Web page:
Ultraviolet Radiation: How it Affects Life on Earth
 

Predictions and Monitoring
Our best predictions of the amounts of UV-B we should experience in the near future are based on our predictions of the extent of ozone recovery, as well as on cloud cover. Ozone levels in the stratosphere are predicted to recover in around 50 years at the earliest. This expected recovery depends on full compliance by all national signatories to the international agreement known as "The Montreal Protocol" and subsequent amendments, which limit the production of chemicals that deplete stratospheric ozone. Greenhouse gas emissions may delay the recovery of ozone by 15 to 20 years beyond 2050. Although greenhouse gases warm the lower atmosphere, they cool the stratosphere. Cooling increases cloud formation in the stratosphere, and ozone-depleting chemical reactions take place on ice crystal surfaces in those clouds.

Render of the Aura Satellite
Instruments aboard NASA’s EOS-Aura satellite will measure the amount of UV radiation that reaches the Earth’s surface. They will also help to determine whether the stratospheric ozone layer is now recovering, as predicted by scientific models. (Image courtsy Jesse Allen, NASA GSFC Visualization and Analysis Lab)

Data from NASA’s satellites, coupled with observations on the ground, are essential to resolve critical questions about the impacts of increased ultraviolet radiation due to ozone depletion. The suite of TOMS (Total Ozone Mapping Spectrometer) missions will provide us with ozone and UV-B surface exposure data. NASA’s Aura mission, to be launched in 2003, will monitor the status of stratospheric ozone and will enable the scientific community to determine whether or not the ozone layer is recovering as scientific models predict. Until the ozone layer recovers, Aura will help us to better predict how much UV-B exposure we can expect to receive at the surface.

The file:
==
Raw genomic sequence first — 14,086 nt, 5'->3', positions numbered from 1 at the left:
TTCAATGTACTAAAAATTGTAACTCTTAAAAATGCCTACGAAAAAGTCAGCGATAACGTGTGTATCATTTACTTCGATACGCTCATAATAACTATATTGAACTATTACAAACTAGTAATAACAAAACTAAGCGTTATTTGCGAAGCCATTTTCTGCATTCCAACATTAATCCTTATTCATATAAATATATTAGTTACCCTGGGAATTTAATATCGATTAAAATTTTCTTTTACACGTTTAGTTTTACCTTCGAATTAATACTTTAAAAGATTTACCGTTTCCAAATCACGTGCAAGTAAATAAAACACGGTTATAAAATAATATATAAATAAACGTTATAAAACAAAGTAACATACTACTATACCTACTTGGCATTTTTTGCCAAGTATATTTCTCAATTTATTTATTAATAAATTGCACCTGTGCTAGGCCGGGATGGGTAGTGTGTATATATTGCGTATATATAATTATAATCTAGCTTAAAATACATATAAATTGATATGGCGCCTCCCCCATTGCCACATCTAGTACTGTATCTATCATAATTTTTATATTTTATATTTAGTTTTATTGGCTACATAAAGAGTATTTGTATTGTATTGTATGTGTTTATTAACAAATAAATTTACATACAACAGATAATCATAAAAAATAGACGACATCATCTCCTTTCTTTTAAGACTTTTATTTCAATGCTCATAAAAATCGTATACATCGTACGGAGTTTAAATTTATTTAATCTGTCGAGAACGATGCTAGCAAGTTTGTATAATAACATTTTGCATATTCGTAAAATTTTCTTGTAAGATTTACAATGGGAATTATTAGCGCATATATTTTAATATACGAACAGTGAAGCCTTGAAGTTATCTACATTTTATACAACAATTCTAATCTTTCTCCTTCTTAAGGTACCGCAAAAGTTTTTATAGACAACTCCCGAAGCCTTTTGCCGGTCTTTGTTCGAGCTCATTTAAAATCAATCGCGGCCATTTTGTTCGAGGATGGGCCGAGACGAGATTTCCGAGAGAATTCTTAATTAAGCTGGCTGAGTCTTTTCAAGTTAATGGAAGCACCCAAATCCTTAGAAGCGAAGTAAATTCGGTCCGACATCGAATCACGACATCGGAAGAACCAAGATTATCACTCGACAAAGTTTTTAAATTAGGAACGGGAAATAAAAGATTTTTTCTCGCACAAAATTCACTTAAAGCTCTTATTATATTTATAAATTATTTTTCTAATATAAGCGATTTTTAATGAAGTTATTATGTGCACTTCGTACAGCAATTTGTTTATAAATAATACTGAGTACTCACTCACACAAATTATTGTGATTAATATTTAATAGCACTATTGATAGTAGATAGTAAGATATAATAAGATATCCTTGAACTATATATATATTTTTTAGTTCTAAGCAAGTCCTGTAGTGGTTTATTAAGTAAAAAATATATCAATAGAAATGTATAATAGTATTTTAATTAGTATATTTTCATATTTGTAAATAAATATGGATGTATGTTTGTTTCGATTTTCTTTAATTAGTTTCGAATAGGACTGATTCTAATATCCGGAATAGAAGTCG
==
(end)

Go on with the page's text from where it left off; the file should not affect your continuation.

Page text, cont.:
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Ultraviolet Radiation
Introduction
Effects on the Biosphere
What Determines UV at the Surface?
How Much Are We Getting?
Predictions and Monitoring
References

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